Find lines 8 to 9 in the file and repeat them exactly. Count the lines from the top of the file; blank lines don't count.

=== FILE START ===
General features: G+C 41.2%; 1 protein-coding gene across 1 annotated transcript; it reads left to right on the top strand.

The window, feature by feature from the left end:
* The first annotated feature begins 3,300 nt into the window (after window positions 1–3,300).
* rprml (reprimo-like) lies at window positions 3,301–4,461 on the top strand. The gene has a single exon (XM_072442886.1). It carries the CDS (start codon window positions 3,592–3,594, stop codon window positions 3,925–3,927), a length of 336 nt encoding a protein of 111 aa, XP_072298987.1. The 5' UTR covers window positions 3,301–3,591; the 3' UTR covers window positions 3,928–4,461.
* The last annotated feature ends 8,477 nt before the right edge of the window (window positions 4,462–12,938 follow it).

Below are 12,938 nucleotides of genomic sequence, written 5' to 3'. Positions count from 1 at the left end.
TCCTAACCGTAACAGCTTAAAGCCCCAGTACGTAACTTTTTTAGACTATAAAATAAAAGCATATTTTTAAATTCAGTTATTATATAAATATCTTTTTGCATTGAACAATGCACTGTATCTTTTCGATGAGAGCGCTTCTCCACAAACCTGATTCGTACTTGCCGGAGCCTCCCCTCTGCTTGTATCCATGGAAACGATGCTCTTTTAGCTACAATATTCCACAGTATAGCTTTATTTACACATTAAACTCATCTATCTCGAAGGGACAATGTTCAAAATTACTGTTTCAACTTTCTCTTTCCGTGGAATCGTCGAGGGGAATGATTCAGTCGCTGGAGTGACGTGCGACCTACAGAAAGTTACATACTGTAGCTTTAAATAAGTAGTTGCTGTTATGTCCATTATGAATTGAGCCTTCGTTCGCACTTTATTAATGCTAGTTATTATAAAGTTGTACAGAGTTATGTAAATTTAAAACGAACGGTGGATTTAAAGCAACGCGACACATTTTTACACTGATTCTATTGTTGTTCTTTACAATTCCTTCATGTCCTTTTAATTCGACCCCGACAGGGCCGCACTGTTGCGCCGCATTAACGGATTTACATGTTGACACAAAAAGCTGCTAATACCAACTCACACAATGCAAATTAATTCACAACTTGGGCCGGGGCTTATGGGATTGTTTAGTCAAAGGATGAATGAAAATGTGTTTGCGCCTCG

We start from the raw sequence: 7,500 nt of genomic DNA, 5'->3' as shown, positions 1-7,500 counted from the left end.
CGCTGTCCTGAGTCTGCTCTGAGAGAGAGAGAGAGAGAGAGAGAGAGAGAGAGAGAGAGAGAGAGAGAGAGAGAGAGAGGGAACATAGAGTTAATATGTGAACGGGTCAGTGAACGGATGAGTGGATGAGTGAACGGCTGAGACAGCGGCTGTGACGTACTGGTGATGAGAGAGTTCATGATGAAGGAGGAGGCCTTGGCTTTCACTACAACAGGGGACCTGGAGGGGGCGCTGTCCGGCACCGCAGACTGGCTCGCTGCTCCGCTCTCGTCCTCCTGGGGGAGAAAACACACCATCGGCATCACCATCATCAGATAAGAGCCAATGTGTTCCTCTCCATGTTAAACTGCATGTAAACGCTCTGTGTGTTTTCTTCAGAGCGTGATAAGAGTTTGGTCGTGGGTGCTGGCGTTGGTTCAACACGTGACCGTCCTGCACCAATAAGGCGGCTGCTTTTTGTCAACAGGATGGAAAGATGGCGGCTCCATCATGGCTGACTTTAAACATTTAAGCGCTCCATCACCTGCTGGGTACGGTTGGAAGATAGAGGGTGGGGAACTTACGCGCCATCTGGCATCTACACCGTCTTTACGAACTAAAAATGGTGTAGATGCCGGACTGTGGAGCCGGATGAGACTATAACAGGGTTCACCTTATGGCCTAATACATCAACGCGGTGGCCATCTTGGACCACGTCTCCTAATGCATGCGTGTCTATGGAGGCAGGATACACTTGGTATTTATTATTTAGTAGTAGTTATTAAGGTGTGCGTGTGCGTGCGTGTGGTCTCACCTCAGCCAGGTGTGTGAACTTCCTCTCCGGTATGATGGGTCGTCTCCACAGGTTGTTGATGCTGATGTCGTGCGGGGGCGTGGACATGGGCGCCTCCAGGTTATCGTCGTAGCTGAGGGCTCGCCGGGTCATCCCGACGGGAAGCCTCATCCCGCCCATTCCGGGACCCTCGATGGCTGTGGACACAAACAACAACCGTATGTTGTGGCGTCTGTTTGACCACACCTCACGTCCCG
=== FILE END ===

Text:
We start from the raw sequence: 7,500 nt of genomic DNA, 5'->3' as shown, positions 1-7,500 counted from the left end.
CGCTGTCCTGAGTCTGCTCTGAGAGAGAGAGAGAGAGAGAGAGAGAGAGAGAGAGAGAGAGAGAGAGAGAGAGAGAGAGGGAACATAGAGTTAATATGTGAACGGGTCAGTGAACGGATGAGTGGATGAGTGAACGGCTGAGACAGCGGCTGTGACGTACTGGTGATGAGAGAGTTCATGATGAAGGAGGAGGCCTTGGCTTTCACTACAACAGGGGACCTGGAGGGGGCGCTGTCCGGCACCGCAGACTGGCTCGCTGCTCCGCTCTCGTCCTCCTGGGGGAGAAAACACACCATCGGCATCACCATCATCAGATAAGAGCCAATGTGTTCCTCTCCATGTTAAACTGCATGTAAACGCTCTGTGTGTTTTCTTCAGAGCGTGATAAGAGTTTGGTCGTGGGTGCTGGCGTTGGTTCAACACGTGACCGTCCTGCACCAATAAGGCGGCTGCTTTTTGTCAACAGGATGGAAAGATGGCGGCTCCATCATGGCTGACTTTAAACATTTAAGCGCTCCATCACCTGCTGGGTACGGTTGGAAGATAGAGGGTGGGGAACTTACGCGCCATCTGGCATCTACACCGTCTTTACGAACTAAAAATGGTGTAGATGCCGGACTGTGGAGCCGGATGAGACTATAACAGGGTTCACCTTATGGCCTAATACATCAACGCGGTGGCCATCTTGGACCACGTCTCCTAATGCATGCGTGTCTATGGAGGCAGGATACACTTGGTATTTATTATTTAGTAGTAGTTATTAAGGTGTGCGTGTGCGTGCGTGTGGTCTCACCTCAGCCAGGTGTGTGAACTTCCTCTCCGGTATGATGGGTCGTCTCCACAGGTTGTTGATGCTGATGTCGTGCGGGGGCGTGGACATGGGCGCCTCCAGGTTATCGTCGTAGCTGAGGGCTCGCCGGGTCATCCCGACGGGAAGCCTCATCCCGCCCATTCCGGGACCCTCGATGGCTGTGGACACAAACAACAACCGTATGTTGTGGCGTCTGTTTGACCACACCTCACGTCCCG